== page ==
Take, for example, the online community that began asking for a video of the respondent’s life, including their family. While this request isn’t uncommon, two different qualified participants felt uncomfortable enough sharing images of their children to decline participation. In asking for the discussion guide, we would have been able to screen respondents for their comfort level with this type of activity.
We’ve seen so many different types of projects and interfaced with both clients and participants who have hit different pain points in their experiences. This gives us a unique perspective to help our clients optimize their research flow for success. In the example above, we may have suggested that asking for a personal video as the very first activity can be a bit much for participants before they’re comfortable.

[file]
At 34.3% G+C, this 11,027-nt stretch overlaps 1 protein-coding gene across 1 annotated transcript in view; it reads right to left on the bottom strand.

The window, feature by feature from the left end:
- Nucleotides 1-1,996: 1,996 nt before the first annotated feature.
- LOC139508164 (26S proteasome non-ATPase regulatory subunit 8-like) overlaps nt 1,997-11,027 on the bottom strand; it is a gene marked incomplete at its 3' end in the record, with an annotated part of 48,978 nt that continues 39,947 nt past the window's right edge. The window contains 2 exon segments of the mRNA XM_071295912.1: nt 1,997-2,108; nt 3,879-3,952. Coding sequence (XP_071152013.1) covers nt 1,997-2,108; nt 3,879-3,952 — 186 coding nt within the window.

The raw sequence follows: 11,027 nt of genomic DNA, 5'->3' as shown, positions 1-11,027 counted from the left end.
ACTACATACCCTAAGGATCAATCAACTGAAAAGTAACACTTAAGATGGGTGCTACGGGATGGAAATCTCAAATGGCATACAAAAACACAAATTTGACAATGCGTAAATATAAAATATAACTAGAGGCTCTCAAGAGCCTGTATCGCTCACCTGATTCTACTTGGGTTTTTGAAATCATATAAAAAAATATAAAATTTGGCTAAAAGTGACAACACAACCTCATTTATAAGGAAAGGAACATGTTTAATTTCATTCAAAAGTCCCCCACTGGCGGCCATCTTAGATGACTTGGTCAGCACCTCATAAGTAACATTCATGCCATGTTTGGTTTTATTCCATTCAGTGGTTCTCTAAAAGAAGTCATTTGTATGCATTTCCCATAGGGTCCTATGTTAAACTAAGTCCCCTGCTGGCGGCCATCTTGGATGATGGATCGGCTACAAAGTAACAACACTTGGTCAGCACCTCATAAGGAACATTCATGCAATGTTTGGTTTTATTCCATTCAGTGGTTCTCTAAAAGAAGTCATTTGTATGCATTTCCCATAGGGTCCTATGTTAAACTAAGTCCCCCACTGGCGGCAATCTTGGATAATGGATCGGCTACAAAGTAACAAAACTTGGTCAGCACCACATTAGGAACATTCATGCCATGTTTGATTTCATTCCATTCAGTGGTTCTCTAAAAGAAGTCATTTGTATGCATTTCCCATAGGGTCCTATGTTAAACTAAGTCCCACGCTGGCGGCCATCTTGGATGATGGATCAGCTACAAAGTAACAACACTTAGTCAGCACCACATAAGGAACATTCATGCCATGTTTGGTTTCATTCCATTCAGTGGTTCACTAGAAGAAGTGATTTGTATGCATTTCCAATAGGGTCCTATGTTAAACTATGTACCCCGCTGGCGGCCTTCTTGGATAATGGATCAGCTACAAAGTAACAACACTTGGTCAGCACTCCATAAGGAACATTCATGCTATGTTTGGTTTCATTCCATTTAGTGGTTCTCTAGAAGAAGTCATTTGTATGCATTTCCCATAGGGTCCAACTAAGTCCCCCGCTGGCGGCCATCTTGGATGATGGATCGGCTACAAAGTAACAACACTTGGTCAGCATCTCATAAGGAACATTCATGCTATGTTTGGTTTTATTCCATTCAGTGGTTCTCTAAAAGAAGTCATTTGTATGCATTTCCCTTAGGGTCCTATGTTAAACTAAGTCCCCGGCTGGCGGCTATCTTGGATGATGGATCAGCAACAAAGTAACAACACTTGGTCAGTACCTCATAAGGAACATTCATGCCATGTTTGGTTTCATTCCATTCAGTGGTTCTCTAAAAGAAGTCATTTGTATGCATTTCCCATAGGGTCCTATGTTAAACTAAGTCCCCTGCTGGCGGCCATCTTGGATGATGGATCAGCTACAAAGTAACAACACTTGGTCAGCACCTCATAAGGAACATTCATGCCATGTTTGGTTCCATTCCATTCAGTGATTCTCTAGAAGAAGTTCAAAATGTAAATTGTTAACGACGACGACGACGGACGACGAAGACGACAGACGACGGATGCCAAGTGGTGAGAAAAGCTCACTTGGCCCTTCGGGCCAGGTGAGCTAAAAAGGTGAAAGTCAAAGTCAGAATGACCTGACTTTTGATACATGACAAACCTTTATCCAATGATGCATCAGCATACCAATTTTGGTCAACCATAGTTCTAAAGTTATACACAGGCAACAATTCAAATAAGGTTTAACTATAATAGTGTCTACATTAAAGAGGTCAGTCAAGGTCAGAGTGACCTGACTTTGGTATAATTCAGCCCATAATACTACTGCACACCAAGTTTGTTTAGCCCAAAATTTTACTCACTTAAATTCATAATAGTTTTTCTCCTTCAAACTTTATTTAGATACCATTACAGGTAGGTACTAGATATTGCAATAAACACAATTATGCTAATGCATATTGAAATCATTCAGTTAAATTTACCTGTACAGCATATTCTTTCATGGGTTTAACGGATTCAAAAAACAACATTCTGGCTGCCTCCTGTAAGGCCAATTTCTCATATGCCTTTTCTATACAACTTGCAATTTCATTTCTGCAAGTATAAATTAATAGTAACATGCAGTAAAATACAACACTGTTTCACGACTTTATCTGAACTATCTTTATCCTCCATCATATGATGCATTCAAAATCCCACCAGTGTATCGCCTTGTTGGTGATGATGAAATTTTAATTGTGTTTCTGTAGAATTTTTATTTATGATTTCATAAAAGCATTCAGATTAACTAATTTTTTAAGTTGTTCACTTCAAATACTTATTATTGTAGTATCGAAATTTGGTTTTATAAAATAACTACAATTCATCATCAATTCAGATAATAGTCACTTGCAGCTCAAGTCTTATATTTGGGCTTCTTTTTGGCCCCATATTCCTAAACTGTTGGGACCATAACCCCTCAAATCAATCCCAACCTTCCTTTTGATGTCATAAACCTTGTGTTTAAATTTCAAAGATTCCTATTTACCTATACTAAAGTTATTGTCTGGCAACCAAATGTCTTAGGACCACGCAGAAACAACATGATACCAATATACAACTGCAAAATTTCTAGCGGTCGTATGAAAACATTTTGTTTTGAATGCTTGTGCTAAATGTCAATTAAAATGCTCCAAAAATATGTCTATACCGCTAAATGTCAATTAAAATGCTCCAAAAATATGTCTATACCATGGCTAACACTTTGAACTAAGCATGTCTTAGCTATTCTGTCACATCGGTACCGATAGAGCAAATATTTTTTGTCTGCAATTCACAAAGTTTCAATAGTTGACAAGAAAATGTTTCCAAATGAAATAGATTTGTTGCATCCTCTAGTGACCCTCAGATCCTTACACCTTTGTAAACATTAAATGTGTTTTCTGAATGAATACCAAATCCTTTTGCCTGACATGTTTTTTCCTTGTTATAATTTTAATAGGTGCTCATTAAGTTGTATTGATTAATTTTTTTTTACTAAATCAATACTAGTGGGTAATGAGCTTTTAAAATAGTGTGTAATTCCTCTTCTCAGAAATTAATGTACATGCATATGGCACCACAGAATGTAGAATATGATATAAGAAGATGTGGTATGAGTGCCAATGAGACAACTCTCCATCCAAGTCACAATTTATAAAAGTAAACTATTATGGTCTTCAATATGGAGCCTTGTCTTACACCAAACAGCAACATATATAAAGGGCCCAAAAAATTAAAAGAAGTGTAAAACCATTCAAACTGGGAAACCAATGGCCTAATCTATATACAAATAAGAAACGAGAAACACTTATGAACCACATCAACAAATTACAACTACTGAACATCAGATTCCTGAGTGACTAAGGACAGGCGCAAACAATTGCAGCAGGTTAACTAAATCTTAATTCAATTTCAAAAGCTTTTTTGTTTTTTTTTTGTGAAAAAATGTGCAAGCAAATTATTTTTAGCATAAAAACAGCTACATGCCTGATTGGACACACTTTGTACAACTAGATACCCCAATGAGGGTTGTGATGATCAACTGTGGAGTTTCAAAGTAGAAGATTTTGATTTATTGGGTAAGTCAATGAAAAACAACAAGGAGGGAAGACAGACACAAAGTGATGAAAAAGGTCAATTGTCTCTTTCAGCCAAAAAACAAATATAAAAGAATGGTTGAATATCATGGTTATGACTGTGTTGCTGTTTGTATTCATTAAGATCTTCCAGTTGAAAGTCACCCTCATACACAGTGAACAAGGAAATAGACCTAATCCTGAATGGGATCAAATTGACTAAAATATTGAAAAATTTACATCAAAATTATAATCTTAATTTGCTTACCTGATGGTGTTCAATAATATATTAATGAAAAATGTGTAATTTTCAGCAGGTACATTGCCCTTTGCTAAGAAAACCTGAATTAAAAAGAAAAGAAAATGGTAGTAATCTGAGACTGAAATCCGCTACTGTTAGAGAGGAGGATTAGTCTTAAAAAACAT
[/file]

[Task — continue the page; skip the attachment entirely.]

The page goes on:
Keep in mind, when we’re asking for things that “a recruiter doesn’t need”, it’s because we’re here to be a strategic partner, and strategy requires information.
Since research participants are central to market research, I have always admired the fine folks who locate, screen and recruit participants for qualitative research projects. Having spent years both in front of and behind the glass in focus group facilities as well as countless hours crunching quantitative data, I am excited for the opportunity to strengthen my toolbox by becoming more active in recruiting and I am so excited to be doing it with Echo Qualitative!
My favorite part of working with the Echo Team has been getting the chance to learn new things from many different people and take on new challenges.
We’ll be attending IIeX in June and would love to see you there. Please reach out if you’d like to connect.